Mark Bittman on the Myth of Cheap Food

by Lisa Rosen on September 26, 2011

Mark Bittman, a widely respected food writer, had an Op-Ed piece in yesterday’s New York Times that overturns a widely believed myth about food prices:  fast food is not any cheaper than cooking at home.

It seems that as a country, we often throw up our hands in despair over the obesity problem, citing the inescapable temptation of cheap, plentiful fast food.  Why shouldn’t people eat fast food, if that’s all they can afford?

Bittman has a fabulous graphic showing the price of dinner for a family of four:  McDonald’s, a home-cooked meal of chicken, rice, and salad, or a home-cooked meal of rice and beans.  If you’re on a budget, you’ll want to stay away from McDonald’s.

Personally, I eat very little fast-food; I’m a little squeamish about what’s actually in food that can be produced on that kind of scale.  But I’m in the minority, as evidenced by the ubiquity of those golden arches (and all the other eye-catching signs and slogans that line our roadways).  According to Bittman, the crux of the problem is this:  people don’t like to cook.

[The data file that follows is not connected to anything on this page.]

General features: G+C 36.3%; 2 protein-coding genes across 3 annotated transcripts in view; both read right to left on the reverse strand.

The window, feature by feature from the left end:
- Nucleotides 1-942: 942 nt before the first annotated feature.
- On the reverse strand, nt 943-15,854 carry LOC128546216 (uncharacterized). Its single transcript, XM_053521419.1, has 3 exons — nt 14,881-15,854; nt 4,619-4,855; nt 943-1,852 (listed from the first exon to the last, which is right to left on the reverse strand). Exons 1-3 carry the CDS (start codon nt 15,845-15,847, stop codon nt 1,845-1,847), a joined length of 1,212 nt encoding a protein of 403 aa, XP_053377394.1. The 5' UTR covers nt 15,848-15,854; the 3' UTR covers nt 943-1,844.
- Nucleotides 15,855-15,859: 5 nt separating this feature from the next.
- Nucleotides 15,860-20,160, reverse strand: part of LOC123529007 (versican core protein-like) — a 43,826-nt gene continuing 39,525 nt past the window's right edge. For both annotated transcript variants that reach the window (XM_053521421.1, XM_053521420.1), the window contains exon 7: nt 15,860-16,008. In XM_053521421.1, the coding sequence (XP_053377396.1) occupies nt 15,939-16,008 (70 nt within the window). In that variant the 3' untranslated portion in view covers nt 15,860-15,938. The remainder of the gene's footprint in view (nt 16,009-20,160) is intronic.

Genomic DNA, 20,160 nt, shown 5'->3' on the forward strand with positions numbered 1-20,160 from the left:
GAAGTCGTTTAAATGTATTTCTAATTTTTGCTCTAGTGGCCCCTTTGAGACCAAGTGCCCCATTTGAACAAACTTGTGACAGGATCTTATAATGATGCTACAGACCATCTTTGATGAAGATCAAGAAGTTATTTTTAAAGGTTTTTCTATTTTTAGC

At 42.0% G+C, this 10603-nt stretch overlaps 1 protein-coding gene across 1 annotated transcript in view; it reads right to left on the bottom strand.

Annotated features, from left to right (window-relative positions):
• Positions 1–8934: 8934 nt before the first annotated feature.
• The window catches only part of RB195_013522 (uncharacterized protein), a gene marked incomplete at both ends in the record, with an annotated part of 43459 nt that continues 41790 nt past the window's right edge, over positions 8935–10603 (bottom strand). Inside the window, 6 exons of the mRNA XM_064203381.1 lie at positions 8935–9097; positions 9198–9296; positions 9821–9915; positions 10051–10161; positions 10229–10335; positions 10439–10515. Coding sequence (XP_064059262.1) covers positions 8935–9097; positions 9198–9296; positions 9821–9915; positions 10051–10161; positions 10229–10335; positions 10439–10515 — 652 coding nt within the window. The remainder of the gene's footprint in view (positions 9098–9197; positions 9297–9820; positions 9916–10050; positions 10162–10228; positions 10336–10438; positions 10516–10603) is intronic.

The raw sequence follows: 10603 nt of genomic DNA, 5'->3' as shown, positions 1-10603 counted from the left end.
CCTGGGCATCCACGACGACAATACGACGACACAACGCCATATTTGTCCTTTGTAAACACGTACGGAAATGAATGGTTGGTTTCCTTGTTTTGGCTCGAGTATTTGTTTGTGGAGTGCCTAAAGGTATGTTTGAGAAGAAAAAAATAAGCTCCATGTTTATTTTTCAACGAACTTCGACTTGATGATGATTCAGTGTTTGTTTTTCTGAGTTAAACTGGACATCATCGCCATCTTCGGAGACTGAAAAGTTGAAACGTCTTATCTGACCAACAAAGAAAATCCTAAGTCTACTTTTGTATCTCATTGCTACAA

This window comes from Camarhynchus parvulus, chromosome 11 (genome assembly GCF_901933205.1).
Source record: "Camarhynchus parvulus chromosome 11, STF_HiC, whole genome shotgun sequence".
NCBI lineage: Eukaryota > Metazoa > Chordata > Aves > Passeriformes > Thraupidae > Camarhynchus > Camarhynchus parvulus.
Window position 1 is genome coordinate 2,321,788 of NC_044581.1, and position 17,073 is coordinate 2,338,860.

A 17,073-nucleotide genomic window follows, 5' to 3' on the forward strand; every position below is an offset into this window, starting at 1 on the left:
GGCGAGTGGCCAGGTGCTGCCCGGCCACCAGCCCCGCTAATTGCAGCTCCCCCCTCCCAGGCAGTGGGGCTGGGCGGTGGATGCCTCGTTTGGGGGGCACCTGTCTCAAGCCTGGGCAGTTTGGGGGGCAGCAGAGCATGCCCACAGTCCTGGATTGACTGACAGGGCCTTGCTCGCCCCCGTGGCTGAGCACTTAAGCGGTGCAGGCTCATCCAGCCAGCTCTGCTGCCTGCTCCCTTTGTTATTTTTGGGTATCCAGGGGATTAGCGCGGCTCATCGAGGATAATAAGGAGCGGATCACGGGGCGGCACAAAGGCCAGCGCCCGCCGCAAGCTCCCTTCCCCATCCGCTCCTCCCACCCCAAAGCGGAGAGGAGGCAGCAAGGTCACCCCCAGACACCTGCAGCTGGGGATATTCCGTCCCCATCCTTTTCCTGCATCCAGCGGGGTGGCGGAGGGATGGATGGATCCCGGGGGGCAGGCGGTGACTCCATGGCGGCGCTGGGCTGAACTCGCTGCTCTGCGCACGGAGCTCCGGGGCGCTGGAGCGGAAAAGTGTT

Wait, what?

I don’t really see it as optional.  Eating?  Sort of essential (if you don’t believe me, google Mazlov’s hierarchy).  Unless you’re going to just graze on random  raw plant matter, you probably ought to know how to cook a few things.  It’s a crucial life skill, right up there with knowing how to use a toilet and cross a street without getting run over and tie your shoelaces.  I feel like obligated to teach my kids how to cook a few basic meals for themselves, just like I’ve taught them how to do laundry and schedule their own medical appointments.

The political action Bittman talks about–the changes in regulation and legislation that would curb the influence of fast-food conglomerates–are beyond my puny little control.  But the cultural changes that will pave the way for a real improvement in our nation’s health?  I can do my part.  I can teach my children where food comes from, how it gets to store*, and how to turn that raw material into a meal that nourishes both body and soul.

*Yesterday Delaney and I were at the supermarket, and she asked for some Granny Smith apples.  I told her about this article, which points out, among other things, that the average supermarket apple was picked 14 months before you see it in produce section.  14 months!  She hesitated for a nano-second, then asked if we had time to go to the farmer’s market.  That’s my girl.

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